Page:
How the ADHD Strength of Curiosity Helps You ‘Harness the Wind’
By Keri Knight – September 16, 2019
Albert Einstein once said, “I have no special talent. I am only passionately curious.”
Curiosity is defined as a strong desire to know or learn something.
If you’re a parent of a child with ADHD you are well aware that curiosity and inquisitiveness is a common trait. You’ve witnessed your child wander off to get a closer look at something that caught his attention and have been asked countless questions about why and how something works.
So Why should you consider this a strength?
People with ADHD are the explorers, the dreamers, the innovators, and the visionaries. Many entrepreneurs and creatives have ADHD.
Curiosity can lead to learning, acquiring knowledge, and becoming an expert in one’s field. It is a vital ingredient for becoming a good journalist, writer, inventor or scientist. So, how can you leverage the power of curiosity to harness the wind and get the energy you need for your career, or to help you child succeed.
First, learn and understand the complexities of your curiosity. ADHD comes with challenges; one of those challenges is easily losing interest and feeling bored. This can make it hard to pay attention.
Research shows that people with A.D.H.D. are actually hard-wired for novelty-seeking. They have sluggish and underfed brain reward circuits, so much of everyday life can feel routine and under-stimulating.That’s because the ADHD nervous system is interest-based, rather than importance- or priority-based.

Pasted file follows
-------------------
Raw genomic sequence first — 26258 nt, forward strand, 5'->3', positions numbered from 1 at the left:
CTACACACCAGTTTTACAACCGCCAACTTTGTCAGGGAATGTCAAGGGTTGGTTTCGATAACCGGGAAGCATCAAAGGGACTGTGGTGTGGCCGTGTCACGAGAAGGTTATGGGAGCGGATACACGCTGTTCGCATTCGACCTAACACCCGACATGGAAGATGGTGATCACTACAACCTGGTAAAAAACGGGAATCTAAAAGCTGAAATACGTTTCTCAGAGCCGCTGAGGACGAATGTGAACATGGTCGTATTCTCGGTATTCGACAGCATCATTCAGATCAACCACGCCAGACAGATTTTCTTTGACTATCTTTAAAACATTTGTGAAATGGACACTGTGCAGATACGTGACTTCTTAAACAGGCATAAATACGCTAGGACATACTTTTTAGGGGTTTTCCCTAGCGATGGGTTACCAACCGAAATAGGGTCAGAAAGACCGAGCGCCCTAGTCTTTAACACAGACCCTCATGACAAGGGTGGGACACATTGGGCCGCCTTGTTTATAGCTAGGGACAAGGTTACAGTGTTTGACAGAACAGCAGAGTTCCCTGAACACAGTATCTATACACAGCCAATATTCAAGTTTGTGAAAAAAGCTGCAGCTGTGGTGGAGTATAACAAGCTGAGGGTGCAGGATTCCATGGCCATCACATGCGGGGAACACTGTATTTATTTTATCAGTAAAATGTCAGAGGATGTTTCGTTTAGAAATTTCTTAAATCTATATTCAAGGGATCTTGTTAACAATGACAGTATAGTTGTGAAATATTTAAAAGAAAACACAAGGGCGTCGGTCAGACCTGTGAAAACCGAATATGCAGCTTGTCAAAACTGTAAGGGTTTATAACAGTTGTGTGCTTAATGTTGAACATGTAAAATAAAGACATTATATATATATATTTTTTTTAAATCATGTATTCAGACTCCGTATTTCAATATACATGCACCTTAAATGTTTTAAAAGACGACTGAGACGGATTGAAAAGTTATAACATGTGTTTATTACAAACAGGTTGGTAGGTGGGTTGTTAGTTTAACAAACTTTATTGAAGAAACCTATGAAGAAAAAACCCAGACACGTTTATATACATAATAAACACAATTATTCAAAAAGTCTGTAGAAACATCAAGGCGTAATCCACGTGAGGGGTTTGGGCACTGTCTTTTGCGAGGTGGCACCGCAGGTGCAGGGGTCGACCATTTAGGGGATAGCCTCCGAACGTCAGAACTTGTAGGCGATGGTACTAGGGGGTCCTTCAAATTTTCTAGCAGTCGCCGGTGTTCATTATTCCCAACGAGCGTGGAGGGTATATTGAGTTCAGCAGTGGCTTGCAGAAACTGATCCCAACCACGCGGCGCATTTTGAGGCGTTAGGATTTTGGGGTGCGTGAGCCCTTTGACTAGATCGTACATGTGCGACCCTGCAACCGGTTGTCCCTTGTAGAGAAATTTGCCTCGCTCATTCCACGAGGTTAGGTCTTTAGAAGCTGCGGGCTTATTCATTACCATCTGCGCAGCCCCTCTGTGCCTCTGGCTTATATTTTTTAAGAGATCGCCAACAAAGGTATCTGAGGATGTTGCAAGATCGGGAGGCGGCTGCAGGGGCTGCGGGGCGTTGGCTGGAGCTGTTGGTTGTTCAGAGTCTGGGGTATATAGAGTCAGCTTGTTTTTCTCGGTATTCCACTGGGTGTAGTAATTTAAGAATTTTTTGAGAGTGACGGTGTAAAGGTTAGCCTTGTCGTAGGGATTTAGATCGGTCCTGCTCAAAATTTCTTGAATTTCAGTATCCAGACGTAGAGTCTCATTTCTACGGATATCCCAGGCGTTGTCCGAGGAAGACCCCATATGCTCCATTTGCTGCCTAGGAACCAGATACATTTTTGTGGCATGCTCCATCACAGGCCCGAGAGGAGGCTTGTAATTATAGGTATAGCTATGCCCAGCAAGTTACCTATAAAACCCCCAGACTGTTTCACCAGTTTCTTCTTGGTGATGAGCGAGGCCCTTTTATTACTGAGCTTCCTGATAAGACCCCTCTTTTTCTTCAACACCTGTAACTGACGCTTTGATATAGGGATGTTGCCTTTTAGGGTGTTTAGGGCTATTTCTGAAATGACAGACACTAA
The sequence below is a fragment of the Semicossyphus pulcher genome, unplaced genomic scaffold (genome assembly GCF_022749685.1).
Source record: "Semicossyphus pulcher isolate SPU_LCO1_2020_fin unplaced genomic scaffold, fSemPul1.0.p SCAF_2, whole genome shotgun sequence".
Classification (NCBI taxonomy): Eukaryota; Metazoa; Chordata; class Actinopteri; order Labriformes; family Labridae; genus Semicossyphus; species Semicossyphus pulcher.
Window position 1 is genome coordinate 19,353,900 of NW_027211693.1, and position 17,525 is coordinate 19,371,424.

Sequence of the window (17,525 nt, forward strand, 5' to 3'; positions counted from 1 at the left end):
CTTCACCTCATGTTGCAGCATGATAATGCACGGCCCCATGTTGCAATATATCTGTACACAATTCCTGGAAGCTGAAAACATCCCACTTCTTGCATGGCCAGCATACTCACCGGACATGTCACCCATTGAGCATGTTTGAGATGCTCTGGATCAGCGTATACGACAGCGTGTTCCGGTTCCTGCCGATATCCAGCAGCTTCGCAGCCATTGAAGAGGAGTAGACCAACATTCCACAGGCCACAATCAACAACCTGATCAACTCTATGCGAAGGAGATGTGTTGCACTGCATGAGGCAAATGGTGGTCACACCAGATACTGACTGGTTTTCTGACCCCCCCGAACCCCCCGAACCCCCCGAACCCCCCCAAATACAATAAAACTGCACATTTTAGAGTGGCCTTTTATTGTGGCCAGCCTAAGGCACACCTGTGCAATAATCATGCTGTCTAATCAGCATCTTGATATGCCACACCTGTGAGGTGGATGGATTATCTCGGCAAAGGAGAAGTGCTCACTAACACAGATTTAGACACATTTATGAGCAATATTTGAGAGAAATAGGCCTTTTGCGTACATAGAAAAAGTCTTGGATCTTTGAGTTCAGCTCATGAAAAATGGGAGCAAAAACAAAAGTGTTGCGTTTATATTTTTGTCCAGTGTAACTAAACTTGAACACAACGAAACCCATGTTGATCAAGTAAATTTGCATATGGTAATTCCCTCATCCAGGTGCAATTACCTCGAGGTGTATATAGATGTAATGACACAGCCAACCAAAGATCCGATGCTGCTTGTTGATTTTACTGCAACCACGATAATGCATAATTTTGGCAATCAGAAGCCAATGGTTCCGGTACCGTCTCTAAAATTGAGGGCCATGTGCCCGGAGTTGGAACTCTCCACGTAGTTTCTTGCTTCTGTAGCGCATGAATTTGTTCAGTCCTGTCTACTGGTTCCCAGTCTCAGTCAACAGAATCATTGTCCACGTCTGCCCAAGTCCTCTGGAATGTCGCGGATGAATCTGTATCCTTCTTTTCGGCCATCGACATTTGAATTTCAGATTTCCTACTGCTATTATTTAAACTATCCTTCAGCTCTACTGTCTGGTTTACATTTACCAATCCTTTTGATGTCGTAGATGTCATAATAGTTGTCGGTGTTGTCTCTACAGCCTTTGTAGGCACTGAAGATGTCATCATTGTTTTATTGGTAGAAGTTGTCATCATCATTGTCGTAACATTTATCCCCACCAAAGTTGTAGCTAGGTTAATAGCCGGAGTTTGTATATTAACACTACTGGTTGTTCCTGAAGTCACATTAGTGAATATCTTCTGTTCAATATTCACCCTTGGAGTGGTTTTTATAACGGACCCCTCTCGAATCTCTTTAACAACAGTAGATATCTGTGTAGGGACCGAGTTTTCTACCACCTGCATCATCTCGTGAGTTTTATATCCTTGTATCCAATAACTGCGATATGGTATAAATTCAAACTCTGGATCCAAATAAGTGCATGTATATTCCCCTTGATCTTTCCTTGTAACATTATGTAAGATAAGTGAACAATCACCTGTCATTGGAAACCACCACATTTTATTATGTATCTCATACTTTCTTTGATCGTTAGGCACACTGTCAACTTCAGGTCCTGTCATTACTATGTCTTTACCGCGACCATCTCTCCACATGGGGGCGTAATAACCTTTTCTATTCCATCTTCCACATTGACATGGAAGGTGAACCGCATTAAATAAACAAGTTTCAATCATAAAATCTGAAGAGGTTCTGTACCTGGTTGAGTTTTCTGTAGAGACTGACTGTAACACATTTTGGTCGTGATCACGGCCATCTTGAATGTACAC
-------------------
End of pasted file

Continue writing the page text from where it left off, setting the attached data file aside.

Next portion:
To compensate, they are drawn to new and exciting experiences and get impatient and restless with the regimented structure that characterizes our modern world, like sitting in school all day or a 9-5 desk job.
From the standpoint of people who don’t have ADHD or don’t understand it, the problem looks like a lack of attention and impulsive behavior. But the real problem is that your brain is craving stimulation.
So when something interesting pops into their awareness - whether something on tv, a comment, or even an idea straight from their very active imaginations, they want to explore and know more about it. It’s stimulating, novel, and interesting. Just the thing the ADHD brain needs to engage and activate.
Some individuals with ADHD find school difficult but when it comes down to learning, they actually love to learn, as long as they are interested in the topic.
So how can you use this natural curiosity to your advantage – to power and energize your life?
Nurturing and developing your curiosity and inquisitive nature will help you discover and ultimately do your most amazing work. Inspiration and motivation may not be readily accessible when you want it to be. But your curiosity can be accessed at any time.
When you notice that you’re bored or that your brain is desperately craving excitement, just look around and ask yourself if there’s anything you can find in the work you are currently doing that you feel even 1% curious about and then follow it.
You will be amazed at where that drive can lead you.
Look for another one of our Strengths in our Top 10 List of The Strengths of having ADHD. In them mean time, if you’re CURIOUS, feel free to visit our website for more information…and don’t forget to like us on Facebook!